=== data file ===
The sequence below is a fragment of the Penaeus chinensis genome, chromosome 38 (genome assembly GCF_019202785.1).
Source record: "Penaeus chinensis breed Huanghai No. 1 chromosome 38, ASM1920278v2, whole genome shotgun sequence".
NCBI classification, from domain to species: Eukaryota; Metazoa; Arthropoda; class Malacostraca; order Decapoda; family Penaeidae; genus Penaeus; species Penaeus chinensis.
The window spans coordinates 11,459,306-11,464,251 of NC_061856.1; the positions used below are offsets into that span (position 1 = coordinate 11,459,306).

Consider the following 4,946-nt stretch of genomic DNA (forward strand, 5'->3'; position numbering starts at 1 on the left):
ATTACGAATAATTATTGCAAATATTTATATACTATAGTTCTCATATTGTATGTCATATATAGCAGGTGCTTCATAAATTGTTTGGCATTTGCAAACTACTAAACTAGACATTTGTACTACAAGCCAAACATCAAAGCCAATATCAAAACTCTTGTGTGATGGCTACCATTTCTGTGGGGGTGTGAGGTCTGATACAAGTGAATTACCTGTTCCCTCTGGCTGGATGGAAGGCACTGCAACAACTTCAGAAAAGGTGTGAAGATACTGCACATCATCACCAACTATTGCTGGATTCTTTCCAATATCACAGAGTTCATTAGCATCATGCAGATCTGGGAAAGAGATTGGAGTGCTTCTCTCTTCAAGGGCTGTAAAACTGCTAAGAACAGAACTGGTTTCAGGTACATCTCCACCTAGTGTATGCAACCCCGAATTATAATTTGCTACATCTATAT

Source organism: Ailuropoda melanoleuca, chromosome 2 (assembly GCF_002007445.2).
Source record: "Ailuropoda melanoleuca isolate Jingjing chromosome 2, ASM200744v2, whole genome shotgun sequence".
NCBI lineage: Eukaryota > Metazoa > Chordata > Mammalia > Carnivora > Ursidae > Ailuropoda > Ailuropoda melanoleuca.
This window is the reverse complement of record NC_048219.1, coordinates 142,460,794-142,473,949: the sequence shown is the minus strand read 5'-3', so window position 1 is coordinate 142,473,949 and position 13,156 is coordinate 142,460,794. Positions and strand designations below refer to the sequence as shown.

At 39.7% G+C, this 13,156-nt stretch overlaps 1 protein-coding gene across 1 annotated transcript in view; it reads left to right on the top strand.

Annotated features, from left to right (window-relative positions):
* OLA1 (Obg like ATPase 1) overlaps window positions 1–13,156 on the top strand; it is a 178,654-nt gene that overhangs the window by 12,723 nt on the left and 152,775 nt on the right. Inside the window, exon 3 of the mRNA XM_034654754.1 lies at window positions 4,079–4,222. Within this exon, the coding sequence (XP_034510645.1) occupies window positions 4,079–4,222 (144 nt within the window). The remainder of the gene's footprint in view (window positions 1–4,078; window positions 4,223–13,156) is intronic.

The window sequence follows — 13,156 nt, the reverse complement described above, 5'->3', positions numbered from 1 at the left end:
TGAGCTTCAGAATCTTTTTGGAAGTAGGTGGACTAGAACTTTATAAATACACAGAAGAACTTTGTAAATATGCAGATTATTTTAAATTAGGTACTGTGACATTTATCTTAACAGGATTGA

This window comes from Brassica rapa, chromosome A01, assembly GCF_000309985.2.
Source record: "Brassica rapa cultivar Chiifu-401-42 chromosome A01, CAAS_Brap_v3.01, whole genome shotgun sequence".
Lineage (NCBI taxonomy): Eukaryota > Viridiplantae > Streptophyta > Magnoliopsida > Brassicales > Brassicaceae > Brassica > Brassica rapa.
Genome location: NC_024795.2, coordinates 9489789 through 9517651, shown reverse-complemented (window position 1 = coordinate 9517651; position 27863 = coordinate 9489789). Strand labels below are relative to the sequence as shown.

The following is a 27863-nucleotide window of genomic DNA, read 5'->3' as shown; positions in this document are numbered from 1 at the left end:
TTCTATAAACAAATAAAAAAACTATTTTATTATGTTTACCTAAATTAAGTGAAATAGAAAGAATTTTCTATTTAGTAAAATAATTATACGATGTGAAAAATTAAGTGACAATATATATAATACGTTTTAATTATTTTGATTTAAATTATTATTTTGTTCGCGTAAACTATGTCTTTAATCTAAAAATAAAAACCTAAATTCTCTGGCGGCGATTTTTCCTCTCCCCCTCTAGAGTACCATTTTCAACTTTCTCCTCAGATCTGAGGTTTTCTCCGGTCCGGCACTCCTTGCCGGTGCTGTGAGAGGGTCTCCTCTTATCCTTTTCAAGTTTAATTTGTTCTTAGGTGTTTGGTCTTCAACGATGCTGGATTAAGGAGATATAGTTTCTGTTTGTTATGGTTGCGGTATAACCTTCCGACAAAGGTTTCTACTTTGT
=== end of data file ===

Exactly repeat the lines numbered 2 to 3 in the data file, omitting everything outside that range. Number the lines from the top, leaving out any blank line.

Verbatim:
Source record: "Penaeus chinensis breed Huanghai No. 1 chromosome 38, ASM1920278v2, whole genome shotgun sequence".
NCBI classification, from domain to species: Eukaryota; Metazoa; Arthropoda; class Malacostraca; order Decapoda; family Penaeidae; genus Penaeus; species Penaeus chinensis.